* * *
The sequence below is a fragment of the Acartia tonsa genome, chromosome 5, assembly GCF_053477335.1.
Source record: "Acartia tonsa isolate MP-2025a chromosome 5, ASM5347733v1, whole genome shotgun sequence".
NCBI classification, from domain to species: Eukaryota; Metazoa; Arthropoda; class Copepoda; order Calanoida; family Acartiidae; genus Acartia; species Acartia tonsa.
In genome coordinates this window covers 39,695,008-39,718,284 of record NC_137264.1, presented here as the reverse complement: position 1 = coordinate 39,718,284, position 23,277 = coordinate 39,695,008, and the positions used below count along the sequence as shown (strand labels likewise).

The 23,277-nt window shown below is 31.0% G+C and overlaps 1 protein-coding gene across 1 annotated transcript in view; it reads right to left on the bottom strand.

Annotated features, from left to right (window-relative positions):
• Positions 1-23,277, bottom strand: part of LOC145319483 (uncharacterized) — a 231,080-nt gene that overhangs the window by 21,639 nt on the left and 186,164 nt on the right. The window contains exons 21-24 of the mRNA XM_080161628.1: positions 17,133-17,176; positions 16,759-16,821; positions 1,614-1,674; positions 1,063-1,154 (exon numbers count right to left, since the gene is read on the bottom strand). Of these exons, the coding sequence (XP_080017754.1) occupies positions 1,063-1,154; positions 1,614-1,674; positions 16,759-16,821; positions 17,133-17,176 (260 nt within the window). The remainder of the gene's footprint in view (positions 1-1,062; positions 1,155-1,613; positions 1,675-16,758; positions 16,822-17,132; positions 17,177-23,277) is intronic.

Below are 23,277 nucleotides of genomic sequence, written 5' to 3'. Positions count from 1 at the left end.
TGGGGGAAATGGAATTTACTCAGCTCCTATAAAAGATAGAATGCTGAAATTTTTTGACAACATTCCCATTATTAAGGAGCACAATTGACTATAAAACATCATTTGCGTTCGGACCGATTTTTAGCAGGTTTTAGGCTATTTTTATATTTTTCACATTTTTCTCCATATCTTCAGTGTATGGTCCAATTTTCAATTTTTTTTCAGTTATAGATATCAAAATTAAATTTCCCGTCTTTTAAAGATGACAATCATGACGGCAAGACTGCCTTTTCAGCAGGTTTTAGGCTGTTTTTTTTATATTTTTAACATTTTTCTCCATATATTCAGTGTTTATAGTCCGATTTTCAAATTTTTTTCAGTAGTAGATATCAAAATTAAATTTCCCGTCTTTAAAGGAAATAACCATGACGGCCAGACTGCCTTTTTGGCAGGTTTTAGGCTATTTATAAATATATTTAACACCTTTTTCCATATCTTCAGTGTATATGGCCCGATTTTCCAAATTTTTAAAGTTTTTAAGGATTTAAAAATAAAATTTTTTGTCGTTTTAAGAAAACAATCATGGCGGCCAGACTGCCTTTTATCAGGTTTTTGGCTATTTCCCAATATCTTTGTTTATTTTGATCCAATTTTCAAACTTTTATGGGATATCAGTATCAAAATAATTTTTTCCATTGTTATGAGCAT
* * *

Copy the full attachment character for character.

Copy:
The sequence below is a fragment of the Acartia tonsa genome, chromosome 5, assembly GCF_053477335.1.
Source record: "Acartia tonsa isolate MP-2025a chromosome 5, ASM5347733v1, whole genome shotgun sequence".
NCBI classification, from domain to species: Eukaryota; Metazoa; Arthropoda; class Copepoda; order Calanoida; family Acartiidae; genus Acartia; species Acartia tonsa.
In genome coordinates this window covers 39,695,008-39,718,284 of record NC_137264.1, presented here as the reverse complement: position 1 = coordinate 39,718,284, position 23,277 = coordinate 39,695,008, and the positions used below count along the sequence as shown (strand labels likewise).

The 23,277-nt window shown below is 31.0% G+C and overlaps 1 protein-coding gene across 1 annotated transcript in view; it reads right to left on the bottom strand.

Annotated features, from left to right (window-relative positions):
• Positions 1-23,277, bottom strand: part of LOC145319483 (uncharacterized) — a 231,080-nt gene that overhangs the window by 21,639 nt on the left and 186,164 nt on the right. The window contains exons 21-24 of the mRNA XM_080161628.1: positions 17,133-17,176; positions 16,759-16,821; positions 1,614-1,674; positions 1,063-1,154 (exon numbers count right to left, since the gene is read on the bottom strand). Of these exons, the coding sequence (XP_080017754.1) occupies positions 1,063-1,154; positions 1,614-1,674; positions 16,759-16,821; positions 17,133-17,176 (260 nt within the window). The remainder of the gene's footprint in view (positions 1-1,062; positions 1,155-1,613; positions 1,675-16,758; positions 16,822-17,132; positions 17,177-23,277) is intronic.

Below are 23,277 nucleotides of genomic sequence, written 5' to 3'. Positions count from 1 at the left end.
TGGGGGAAATGGAATTTACTCAGCTCCTATAAAAGATAGAATGCTGAAATTTTTTGACAACATTCCCATTATTAAGGAGCACAATTGACTATAAAACATCATTTGCGTTCGGACCGATTTTTAGCAGGTTTTAGGCTATTTTTATATTTTTCACATTTTTCTCCATATCTTCAGTGTATGGTCCAATTTTCAATTTTTTTTCAGTTATAGATATCAAAATTAAATTTCCCGTCTTTTAAAGATGACAATCATGACGGCAAGACTGCCTTTTCAGCAGGTTTTAGGCTGTTTTTTTTATATTTTTAACATTTTTCTCCATATATTCAGTGTTTATAGTCCGATTTTCAAATTTTTTTCAGTAGTAGATATCAAAATTAAATTTCCCGTCTTTAAAGGAAATAACCATGACGGCCAGACTGCCTTTTTGGCAGGTTTTAGGCTATTTATAAATATATTTAACACCTTTTTCCATATCTTCAGTGTATATGGCCCGATTTTCCAAATTTTTAAAGTTTTTAAGGATTTAAAAATAAAATTTTTTGTCGTTTTAAGAAAACAATCATGGCGGCCAGACTGCCTTTTATCAGGTTTTTGGCTATTTCCCAATATCTTTGTTTATTTTGATCCAATTTTCAAACTTTTATGGGATATCAGTATCAAAATAATTTTTTCCATTGTTATGAGCAT